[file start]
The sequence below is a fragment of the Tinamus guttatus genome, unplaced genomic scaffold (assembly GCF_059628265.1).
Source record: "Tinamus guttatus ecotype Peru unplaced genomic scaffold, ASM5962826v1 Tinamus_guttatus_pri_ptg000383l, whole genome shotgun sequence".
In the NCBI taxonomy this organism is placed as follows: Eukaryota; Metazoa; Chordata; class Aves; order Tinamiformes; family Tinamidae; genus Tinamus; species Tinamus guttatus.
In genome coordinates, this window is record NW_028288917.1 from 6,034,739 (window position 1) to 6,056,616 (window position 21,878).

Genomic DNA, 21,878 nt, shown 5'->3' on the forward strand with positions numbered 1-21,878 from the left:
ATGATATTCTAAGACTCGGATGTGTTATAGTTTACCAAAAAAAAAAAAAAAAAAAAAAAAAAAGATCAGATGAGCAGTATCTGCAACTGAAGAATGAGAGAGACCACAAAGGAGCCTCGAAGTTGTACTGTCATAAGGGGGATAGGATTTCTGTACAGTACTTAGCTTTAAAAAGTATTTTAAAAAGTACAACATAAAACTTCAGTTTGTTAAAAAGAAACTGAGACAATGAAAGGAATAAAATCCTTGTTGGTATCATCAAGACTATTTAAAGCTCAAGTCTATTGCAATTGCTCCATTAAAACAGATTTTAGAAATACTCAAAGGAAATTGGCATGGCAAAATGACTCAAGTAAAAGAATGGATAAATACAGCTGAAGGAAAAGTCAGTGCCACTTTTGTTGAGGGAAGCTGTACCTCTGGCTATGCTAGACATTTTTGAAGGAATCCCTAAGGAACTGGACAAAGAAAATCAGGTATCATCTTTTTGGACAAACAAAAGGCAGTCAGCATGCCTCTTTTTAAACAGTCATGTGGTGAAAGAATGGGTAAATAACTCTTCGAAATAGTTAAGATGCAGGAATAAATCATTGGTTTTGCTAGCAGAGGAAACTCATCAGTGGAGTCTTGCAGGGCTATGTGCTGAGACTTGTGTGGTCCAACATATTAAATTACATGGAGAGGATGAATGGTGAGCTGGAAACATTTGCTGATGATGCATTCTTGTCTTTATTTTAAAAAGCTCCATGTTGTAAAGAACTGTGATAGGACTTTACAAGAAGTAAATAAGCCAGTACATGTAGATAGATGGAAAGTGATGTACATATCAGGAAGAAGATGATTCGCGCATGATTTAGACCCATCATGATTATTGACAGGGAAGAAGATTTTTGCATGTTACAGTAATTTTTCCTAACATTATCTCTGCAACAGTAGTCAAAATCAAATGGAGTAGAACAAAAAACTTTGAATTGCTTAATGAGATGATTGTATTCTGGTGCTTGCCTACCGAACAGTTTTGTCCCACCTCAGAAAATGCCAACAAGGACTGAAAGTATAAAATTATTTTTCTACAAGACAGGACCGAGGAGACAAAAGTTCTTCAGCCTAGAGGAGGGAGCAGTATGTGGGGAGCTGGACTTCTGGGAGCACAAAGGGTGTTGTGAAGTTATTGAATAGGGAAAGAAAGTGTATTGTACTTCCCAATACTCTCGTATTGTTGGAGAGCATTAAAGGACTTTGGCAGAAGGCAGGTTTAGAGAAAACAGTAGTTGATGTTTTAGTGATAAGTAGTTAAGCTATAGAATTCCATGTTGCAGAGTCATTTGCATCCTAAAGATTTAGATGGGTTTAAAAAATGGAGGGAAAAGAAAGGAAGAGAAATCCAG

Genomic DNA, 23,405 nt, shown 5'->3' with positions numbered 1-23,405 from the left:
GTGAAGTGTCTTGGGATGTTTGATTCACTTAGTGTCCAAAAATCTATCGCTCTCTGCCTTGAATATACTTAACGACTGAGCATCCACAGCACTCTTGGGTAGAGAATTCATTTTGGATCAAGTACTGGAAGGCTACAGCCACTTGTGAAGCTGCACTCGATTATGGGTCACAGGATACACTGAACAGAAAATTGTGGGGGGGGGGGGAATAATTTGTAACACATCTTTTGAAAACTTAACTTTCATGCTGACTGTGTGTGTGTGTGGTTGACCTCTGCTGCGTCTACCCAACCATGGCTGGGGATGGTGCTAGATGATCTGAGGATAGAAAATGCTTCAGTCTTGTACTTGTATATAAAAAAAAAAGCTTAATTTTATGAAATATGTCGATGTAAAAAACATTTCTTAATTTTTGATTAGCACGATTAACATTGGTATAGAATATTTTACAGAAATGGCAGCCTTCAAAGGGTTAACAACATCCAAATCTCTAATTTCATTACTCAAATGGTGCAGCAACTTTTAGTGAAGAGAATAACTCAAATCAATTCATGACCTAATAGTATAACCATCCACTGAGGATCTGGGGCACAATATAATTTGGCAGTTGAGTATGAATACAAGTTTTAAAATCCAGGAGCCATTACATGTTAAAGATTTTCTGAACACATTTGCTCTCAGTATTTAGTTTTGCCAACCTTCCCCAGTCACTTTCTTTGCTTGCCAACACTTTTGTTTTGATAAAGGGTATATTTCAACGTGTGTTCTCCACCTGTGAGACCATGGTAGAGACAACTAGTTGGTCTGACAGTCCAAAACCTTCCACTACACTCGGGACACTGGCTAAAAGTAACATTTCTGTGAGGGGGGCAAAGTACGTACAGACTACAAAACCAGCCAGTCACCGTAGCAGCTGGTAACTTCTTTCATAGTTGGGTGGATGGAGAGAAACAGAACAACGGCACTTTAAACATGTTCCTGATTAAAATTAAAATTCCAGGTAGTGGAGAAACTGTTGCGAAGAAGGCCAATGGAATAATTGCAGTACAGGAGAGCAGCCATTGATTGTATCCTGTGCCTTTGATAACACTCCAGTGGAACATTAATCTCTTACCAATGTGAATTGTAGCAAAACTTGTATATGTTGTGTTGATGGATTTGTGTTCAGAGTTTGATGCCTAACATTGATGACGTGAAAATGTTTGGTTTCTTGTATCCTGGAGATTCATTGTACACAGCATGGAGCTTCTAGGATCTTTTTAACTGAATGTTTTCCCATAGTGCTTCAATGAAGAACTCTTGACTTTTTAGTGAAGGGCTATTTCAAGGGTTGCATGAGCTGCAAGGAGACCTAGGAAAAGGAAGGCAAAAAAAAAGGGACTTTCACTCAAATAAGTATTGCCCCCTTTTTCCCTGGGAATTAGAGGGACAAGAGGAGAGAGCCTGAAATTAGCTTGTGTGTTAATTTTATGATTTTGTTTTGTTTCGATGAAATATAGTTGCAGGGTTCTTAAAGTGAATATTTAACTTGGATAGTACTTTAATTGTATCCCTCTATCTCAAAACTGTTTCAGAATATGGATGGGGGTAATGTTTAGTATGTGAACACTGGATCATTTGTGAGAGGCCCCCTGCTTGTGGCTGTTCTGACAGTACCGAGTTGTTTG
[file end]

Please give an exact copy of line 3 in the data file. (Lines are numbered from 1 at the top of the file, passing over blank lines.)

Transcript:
In the NCBI taxonomy this organism is placed as follows: Eukaryota; Metazoa; Chordata; class Aves; order Tinamiformes; family Tinamidae; genus Tinamus; species Tinamus guttatus.